5 Mar 2018

Census an 'accessibility debacle', blind man says

4:42 pm on 5 March 2018

A blind man is calling for an inquiry into this year's census, saying there are barriers for blind people and other groups to access the census.

Johnathan Mosen and his wife Bonnie, who is also blind.

Johnathan Mosen and his wife Bonnie, who is also blind. Photo: Supplied

However, Statistics Minister James Shaw said help was available.

The census - which is being held tomorrow - is being done online this year. To take part people need to key in the access code which was mailed to them.

Stats NZ said over 1.2 million people have already filled out the census online ahead of census day tomorrow.

Mr Mosen, who is blind, said he did not realise the census was on until he heard about it on RNZ's Morning Report on Friday.

"I got the letter in the mail with the code. I use software which reads printed material to me but because the top of the letter is in te reo it couldn't do that.

"So I called the census hotline to see if they could verbally give me the code or email it to me, but they couldn't."

The 2018 census had been an accessibility debacle, Mr Mosen said.

"It makes me feel as a blind person like I'm a second-class citizen," he said.

"It's not just blind people who felt disempowered and inconvenienced, it's many other groups as well and we need ot have a public conversation about how we can avoid this possibly happening again in 2023."

Mr Mosen said he was perfectly capable of completing the census online and had done so in the past.

"The forms used to be hand delivered so the person who came to my door was able to read me the code I needed, but with them being delivered in the post this year it's been completely overlooked."

After expressing his concerns on his blog and social media Mr Mosen finally got some action.

"The Wellington regional manager of Stats NZ actually came to my house on Sunday afternoon to physically read my code from the printed letter.

"What a waste of resources, when Australia had its census in 2016, blind people could get their codes by email and by text message and it just seems like a gross oversight that no thought was given to the fact that blind people with the correct technology can do it online but the codes have to be accessible," he said.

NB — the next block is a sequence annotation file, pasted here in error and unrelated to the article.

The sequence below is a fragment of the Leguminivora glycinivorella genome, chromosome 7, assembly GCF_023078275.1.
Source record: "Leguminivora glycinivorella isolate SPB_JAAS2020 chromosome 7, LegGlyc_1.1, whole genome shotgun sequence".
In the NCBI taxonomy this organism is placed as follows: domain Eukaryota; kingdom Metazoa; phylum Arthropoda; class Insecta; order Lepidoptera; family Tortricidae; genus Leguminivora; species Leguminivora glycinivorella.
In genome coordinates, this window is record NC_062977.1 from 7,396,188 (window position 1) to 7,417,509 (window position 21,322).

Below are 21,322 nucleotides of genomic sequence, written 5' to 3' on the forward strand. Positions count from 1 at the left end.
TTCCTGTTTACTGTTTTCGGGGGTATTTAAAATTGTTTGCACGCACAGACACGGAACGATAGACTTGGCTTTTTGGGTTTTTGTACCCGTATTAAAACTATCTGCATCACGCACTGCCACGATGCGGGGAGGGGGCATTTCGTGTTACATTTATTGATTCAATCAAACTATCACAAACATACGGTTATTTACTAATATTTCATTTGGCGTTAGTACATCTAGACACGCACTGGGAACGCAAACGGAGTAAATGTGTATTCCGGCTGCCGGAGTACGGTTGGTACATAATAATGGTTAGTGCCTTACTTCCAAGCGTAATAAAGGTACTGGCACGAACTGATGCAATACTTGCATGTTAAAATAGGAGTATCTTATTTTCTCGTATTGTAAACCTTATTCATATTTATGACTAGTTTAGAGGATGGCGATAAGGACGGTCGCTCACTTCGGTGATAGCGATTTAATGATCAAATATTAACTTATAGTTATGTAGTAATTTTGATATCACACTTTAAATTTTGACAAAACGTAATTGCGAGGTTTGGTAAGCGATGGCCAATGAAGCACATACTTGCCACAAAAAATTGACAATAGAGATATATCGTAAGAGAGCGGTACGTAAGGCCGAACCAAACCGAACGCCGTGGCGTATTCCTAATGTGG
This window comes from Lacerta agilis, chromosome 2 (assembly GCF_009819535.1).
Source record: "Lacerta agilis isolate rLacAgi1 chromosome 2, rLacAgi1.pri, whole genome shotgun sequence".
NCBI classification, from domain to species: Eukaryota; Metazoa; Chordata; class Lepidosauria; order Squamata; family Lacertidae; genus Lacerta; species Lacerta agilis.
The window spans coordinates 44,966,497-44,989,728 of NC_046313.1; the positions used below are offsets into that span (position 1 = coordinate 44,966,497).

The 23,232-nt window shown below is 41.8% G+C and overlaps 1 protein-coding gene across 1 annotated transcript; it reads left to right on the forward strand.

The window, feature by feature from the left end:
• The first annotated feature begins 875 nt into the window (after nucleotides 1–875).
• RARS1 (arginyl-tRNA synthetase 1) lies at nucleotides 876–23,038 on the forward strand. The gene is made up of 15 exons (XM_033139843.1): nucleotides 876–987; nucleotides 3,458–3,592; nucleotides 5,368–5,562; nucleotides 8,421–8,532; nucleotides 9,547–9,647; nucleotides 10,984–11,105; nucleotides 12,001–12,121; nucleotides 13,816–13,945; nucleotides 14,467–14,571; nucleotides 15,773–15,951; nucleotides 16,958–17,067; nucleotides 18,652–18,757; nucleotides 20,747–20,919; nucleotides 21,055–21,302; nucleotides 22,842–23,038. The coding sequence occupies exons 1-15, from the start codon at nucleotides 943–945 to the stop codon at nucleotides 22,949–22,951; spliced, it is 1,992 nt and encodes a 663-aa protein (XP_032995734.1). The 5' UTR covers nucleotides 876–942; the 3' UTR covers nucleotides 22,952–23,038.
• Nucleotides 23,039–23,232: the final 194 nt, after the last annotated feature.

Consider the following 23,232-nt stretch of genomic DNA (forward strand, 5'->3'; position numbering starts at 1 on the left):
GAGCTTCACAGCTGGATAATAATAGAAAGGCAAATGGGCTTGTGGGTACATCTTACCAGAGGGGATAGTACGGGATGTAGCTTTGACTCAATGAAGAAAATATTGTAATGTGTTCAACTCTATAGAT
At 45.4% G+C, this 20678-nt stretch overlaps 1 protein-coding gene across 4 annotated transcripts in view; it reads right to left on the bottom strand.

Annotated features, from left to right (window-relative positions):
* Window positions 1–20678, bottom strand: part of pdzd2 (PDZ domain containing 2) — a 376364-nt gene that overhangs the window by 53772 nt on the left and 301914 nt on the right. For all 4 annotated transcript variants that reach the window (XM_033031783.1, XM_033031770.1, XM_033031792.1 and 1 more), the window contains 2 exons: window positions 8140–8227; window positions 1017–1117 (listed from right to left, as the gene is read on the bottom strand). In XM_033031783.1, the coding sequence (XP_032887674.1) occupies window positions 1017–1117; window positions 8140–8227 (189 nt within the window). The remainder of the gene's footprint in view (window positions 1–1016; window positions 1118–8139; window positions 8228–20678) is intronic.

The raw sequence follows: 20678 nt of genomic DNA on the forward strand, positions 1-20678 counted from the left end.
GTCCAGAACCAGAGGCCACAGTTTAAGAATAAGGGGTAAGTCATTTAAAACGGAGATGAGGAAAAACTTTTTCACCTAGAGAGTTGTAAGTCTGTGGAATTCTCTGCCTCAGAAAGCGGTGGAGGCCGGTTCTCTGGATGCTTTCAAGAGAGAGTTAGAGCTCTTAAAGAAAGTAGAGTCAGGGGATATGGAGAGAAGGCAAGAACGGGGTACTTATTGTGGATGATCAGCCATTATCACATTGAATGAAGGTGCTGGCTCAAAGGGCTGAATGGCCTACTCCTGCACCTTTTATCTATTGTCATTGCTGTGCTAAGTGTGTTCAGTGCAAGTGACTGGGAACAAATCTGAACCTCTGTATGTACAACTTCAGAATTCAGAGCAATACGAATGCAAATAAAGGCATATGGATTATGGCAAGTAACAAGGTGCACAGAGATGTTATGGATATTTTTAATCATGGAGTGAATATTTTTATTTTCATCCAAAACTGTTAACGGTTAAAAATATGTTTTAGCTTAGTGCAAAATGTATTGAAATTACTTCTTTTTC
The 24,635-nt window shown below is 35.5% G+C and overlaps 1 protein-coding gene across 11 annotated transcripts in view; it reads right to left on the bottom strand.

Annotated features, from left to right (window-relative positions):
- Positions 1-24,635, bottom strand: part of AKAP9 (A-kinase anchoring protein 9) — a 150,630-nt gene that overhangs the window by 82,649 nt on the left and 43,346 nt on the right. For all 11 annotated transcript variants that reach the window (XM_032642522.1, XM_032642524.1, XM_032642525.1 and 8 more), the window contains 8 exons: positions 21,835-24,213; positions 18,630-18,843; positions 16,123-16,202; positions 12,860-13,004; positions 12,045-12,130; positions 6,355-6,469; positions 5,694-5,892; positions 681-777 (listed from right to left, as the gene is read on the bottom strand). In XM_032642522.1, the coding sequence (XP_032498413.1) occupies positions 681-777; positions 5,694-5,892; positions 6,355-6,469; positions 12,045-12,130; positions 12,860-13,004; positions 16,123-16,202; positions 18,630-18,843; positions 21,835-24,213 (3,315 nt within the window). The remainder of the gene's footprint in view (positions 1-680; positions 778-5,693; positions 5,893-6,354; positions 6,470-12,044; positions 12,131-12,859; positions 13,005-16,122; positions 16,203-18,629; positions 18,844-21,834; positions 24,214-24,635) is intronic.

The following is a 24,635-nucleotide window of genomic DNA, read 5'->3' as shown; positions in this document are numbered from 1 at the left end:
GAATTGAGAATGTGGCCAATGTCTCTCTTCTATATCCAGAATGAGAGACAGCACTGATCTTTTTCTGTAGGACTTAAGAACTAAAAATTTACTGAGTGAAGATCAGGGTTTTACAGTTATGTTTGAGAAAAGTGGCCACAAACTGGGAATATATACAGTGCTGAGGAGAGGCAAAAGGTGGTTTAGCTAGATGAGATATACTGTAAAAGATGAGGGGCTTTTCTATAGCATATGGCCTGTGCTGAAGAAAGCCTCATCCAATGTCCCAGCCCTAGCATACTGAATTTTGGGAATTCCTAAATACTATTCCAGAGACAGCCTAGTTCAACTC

If it was a legal requirement for people to fill out the census, then the government has a moral obligation to make sure that everyone can access it, he said.

"It's not like this is a new thing, blind people vote easily enough, we call the Electoral Commission and declare we are blind - they then tell us the code we need, text it to us or email us."

Mr Mosen has written to the ministers of statistics and disabilities to express his frustration.

"The 2018 census has been a debacle, it has made me feel like a second class citizen - there needs to be an inquiry into how the whole thing has been handled because it is not only blind people who have felt disempowered by this."

Mr Mosen said he has heard there was an option for the blind to call the Blind Foundation to get the code verbally but that ended last month.

"It's concerning that a third party would have to get involved in Statistics New Zealand's work in the first place."

Minister responds

However, Statistics Minister James Shaw said help was available.

"If someone who isn't able to see but can use a telephone will be able to ring the contact centre on 0800 CENSUS, and they'll be able to respond to any questions.

"There's also people who are out, kind of going around, so people can go over and actually help people to fill out the forms if necessary and we've been doing that in a number of cases."

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